I encourage you to follow those callings but never forget where you came from.
Family has always been very important to me and while I may not express it enough sometimes, it’s what drives me every day to get up in the morning.
When I was young – only nineteen years old, I decided to move away from my family living in the Midwest at the time and move down to Florida. The move took me nearly 1600 miles from what had been ‘home’ for eighteen years of my life.
The move was part of what made me who I am and it’s natural for young adults to want to spread their wings and leave the nest at a certain point in their lives. Broadening your horizons and seeing other parts of the country and world can be invaluable experiences. But something will always bring me back to the Midwest, both literally and in my heart.
You can often tell a Midwesterner from must hearing them speak, but the spirit goes much deeper. Phrases like “you betcha”, “dontcha know” and “would you like a glass of pop” are often dead giveaways. Yet, it’s more than just an accent or a catch phrase that sets them apart in my life, though. They’re who I grew up around; they’re all I knew until I moved away. They’re some of the nicest, most caring and most hospitable people I’ve ever known. They care about their neighbors and the community and they’re always there for each other when someone is in need.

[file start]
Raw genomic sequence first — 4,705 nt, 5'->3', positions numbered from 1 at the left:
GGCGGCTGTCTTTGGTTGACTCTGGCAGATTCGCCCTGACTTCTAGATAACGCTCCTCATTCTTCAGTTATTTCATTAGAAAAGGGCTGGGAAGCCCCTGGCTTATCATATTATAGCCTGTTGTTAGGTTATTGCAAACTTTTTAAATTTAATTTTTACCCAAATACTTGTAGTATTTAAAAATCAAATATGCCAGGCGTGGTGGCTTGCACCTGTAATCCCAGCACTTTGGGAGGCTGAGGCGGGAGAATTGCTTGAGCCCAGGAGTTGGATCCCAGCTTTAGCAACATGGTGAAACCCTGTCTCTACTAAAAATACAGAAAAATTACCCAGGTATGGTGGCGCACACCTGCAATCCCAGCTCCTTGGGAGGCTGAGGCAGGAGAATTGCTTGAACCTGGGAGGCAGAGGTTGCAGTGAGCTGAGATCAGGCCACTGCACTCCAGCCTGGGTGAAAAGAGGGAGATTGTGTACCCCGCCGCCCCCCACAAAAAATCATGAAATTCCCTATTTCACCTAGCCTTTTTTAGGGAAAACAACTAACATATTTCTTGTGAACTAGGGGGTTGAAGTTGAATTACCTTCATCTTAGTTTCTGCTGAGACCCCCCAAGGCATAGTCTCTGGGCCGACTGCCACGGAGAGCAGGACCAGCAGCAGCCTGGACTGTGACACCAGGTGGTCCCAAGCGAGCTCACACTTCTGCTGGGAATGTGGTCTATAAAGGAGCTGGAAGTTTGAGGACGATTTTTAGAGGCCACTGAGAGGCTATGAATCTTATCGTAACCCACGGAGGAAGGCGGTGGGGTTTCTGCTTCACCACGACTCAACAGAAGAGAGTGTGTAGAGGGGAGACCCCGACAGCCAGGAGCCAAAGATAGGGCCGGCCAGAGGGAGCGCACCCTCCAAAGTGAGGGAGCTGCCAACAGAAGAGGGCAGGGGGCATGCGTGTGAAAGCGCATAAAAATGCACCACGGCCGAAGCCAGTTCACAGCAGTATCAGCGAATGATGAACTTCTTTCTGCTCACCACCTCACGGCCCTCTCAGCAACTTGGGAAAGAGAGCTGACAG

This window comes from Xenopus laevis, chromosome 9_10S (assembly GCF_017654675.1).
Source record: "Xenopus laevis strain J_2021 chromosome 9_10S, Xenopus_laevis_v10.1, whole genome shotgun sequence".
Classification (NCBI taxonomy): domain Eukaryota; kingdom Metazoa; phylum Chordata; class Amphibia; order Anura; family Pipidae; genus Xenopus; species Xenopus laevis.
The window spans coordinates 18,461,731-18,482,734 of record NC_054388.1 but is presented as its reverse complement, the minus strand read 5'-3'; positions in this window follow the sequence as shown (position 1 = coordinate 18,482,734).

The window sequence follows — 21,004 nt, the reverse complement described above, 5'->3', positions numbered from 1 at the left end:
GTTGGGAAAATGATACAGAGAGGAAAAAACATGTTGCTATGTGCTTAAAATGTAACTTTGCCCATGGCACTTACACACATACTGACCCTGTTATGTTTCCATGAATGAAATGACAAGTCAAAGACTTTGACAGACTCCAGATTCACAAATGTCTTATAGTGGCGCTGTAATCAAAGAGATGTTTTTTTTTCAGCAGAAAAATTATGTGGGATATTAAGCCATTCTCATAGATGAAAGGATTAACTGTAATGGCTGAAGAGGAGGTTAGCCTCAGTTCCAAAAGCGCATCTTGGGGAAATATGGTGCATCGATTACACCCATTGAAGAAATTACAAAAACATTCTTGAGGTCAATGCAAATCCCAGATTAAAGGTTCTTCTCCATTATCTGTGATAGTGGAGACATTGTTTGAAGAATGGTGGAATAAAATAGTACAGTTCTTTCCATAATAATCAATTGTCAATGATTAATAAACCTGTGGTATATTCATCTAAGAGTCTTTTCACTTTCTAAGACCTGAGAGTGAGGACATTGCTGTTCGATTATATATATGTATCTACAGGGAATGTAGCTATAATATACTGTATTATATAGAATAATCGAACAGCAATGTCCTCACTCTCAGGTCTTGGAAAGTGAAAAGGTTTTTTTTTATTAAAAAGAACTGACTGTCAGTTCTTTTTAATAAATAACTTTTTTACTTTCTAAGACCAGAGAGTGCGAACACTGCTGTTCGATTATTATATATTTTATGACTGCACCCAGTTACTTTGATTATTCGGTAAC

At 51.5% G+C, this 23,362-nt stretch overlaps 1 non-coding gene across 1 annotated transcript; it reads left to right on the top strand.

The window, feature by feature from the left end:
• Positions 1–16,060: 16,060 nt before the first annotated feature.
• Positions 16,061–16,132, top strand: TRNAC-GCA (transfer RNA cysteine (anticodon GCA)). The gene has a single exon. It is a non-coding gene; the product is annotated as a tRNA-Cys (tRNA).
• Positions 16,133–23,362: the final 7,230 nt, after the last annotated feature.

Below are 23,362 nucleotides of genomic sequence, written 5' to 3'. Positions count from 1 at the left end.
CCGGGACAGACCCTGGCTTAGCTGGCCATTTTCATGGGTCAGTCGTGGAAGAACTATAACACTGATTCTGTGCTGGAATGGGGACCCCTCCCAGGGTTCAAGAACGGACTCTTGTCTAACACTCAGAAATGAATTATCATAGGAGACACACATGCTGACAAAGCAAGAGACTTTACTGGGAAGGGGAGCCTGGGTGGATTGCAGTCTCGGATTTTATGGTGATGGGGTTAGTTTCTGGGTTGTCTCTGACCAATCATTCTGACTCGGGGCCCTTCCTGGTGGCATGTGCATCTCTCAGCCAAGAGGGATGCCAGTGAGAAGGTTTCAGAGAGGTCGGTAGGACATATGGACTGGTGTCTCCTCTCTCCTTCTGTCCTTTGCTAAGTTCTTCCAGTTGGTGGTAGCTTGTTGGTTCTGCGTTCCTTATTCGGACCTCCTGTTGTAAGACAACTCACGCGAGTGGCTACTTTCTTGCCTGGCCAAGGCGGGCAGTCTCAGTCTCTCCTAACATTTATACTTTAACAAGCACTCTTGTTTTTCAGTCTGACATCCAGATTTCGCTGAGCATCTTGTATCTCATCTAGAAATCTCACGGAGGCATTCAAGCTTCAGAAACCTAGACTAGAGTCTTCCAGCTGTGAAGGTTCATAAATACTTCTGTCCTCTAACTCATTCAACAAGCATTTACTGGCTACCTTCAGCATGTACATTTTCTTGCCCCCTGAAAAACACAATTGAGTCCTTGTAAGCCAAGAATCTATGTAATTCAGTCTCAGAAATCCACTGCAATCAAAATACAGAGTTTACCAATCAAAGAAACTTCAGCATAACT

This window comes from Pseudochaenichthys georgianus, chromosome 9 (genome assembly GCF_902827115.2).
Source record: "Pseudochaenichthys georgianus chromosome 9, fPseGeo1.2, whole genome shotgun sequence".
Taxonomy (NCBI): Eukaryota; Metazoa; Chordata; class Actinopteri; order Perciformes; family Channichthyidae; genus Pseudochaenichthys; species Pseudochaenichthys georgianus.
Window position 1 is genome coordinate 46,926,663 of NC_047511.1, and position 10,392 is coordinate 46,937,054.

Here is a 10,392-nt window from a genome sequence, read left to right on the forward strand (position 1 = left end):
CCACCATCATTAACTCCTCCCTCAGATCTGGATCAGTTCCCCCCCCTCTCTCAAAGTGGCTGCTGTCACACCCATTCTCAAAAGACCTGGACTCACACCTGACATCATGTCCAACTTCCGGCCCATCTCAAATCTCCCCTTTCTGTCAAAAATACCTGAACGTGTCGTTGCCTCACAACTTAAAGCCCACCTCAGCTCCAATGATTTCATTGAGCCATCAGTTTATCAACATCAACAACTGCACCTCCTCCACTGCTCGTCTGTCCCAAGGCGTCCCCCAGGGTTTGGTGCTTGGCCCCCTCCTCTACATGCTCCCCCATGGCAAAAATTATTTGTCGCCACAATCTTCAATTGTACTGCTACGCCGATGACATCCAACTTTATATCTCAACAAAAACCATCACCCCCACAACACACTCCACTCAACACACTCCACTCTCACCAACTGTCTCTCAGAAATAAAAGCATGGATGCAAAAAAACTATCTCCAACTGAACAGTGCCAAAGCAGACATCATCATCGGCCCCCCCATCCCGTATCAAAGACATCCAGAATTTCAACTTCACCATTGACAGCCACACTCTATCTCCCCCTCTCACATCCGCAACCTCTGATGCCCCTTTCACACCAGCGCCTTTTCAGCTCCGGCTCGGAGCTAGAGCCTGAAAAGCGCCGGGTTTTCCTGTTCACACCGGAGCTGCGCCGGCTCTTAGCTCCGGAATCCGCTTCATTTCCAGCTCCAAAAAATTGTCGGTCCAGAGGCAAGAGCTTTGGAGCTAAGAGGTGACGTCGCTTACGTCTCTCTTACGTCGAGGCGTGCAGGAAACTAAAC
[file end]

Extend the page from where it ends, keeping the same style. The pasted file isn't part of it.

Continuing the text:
It’s a slower life to be lived in the Midwest. There’s less hustle and bustle and the definition of a long commute for many rural Midwesterners is anything over about five minutes. People know each other’s names (and often their business as well), they say hello to each other in passing and ask how they and their family are doing and actually hear the answers. They’ll wave to you, a perfect stranger in a passing car just the same way they wave to their neighbors, because that’s just what they do. Be sure to wave back.
While you may not be a Midwestern boy like your father, you both come from Midwestern roots – Iowa and Ohio. While you may be tempted by the draw of far-off lands and new and exciting experiences, I encourage you to follow those callings but never forget where you came from.
The heartland of America.